“Rising flood waters are beginning to make evacuation of the area dangerous. Burns Point Ferry is closed and Wardell Bridge is flooded,” said a warning from NSW Incident Alerts.
“You should immediately move to the highest safe place now, such as higher ground or inside a solid multi-story building to higher levels as high as possible above the level of the water Do not leave your site unless it is safe to do so.
The warning comes after an intense weather system wreaked havoc in northern New South Wales and southeast Queensland, causing widespread flooding and killing eight people.
Between 400mm and 800mm of rain has fallen over the past four days, leaving entire suburbs under water and the Brisbane River threatening 140 suburbs and flooding damaging more than 15,000 homes.
Sky News meteorologist Rob Sharpe said the ‘extraordinary’ rain would continue well into the weekend, with southern parts of NSW now in sight.
“The event is still ongoing in the east of the country,” he said.
“We saw exceptional rainfall for Queensland, with Brisbane seeing three days in a row with over 200mm.
“(Brisbane) has broken its three-day rainfall record and the records date back to 1840.
“Some of the heaviest rains were (Sunday) with totals over 400mm, which is why we saw life-threatening flash flooding in Brisbane CBD itself.”
He said heavy rain is expected along the south coast of Queensland and the north coast of New South Wales on Monday.
“Northern rivers, parts of the north-central coast (will see) heavy to intense rainfall and threats of damaging winds. The heaviest rain of the night is likely to drift out to sea… but it’s not over then.
Mr Sharpe said an upper trough from inland areas “will suck that moisture up from the sea towards the coastline”.
Heavy rain is expected on the central and southern coasts of New South Wales on Wednesday, with a low pressure system “swinging over the coast from Wednesday evening into Thursday with heavy rains that can reach intense levels”, Mr. Sharpe.
“Flash flooding and riverine flooding (are) likely to develop.”
What’s happening in other states?
Much of southeastern Australia will experience wet and stormy weather in the coming days as the chaotic week continues.
Victoriaeastern parts of southern australiasouth and west New South Walesthe ACT and parts of Tasmania will see rain throughout Monday in what Mr Sharpe described as ‘a bit of severe weather’.
“The same story could be told for tomorrow for parts of NSW and Victoria,” he said.
A noticeable easing of the rain will take place on Tuesday evening before things do resume.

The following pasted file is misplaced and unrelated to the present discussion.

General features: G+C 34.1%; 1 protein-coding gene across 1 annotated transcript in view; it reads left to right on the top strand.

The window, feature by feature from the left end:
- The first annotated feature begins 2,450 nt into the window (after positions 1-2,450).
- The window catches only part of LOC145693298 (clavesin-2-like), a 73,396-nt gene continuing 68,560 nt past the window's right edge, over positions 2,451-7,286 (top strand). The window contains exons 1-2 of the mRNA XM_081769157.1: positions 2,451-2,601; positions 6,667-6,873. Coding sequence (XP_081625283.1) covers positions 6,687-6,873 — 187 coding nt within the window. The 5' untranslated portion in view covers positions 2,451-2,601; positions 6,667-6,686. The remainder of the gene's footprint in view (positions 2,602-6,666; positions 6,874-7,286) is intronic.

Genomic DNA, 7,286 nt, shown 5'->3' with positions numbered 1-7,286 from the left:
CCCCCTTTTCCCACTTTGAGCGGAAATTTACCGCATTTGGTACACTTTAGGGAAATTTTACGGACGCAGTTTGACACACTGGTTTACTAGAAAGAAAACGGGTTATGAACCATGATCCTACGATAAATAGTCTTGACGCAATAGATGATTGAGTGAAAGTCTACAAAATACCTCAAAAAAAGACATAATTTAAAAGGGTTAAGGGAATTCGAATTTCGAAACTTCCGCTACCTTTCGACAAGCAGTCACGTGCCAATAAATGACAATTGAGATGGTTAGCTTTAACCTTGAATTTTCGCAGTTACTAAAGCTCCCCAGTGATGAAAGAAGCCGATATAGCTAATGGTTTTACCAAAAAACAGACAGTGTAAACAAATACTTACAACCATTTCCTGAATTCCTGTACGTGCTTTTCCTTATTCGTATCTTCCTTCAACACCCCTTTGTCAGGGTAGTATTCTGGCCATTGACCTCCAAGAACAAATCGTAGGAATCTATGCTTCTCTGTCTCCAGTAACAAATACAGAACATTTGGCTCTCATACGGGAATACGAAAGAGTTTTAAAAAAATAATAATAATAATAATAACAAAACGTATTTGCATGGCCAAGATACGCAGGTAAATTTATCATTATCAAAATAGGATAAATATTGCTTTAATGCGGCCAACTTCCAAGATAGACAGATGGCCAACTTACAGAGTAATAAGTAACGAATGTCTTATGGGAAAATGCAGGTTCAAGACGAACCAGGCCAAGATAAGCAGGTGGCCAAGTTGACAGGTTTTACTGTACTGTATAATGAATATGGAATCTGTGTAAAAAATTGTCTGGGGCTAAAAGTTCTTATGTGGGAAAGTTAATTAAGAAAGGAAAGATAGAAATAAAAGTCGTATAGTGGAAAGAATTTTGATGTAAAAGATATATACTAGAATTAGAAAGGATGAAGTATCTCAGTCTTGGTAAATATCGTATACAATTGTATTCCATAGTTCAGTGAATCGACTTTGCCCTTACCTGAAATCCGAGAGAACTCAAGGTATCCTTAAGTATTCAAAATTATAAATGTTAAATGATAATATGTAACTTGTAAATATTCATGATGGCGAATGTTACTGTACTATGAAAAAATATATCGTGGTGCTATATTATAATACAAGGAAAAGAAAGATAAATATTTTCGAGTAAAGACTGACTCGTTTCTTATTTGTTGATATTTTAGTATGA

Wet weather will intensify on Wednesday, particularly along the NSW coast where some major centers have already faced flooding.
Parts of Queensland battered by rain and flash flooding will experience wetter weather on Thursday and Friday, but it won’t be as bad as the weather event that preceded it.
A ‘severe tropical cyclone’ could wreak havoc in the west
There is bad news for Western Australia as former Tropical Cyclone Anika causes flooding in the Kimberley region.
Sky News Weather reports that the storm is “likely to move to review and strengthen to a tropical cyclone” threatening Broome, Port Hedland and parts of north central WA.
The WA Bureau of Meteorology said: “Former Tropical Cyclone Anika is likely to re-develop as it moves off the coast later on Monday or Tuesday and intensifies further. A severe tropical cyclone impact on the east coast of Pilbara or the west coast of Kimberley is expected on Wednesday or Thursday.
Mr Sharpe said “damage is likely” with former Tropical Cyclone Anika reforming as it brings rain and high winds to Western Australia.
Up to 25mm of rain could impact Darwin on Monday, but this is expected to dissipate. There will be rain throughout the week as temperatures will hover around 33C.
For now, the focus is on Queensland where seven people have died from flash flooding, including a 59-year-old man who had entry problems crossing Cabbage Tree Creek Road in Fitzgibbon on foot around 4:15 p.m. Sunday.
He was swept away by floodwaters before two members of the public raised the alarm.
Police and emergency services responded by performing CPR on the man, but he could not be revived and died at the scene.
The body of a 34-year-old man was discovered in Indooroopilly after his car was submerged in floodwaters at 2.30am on Sunday.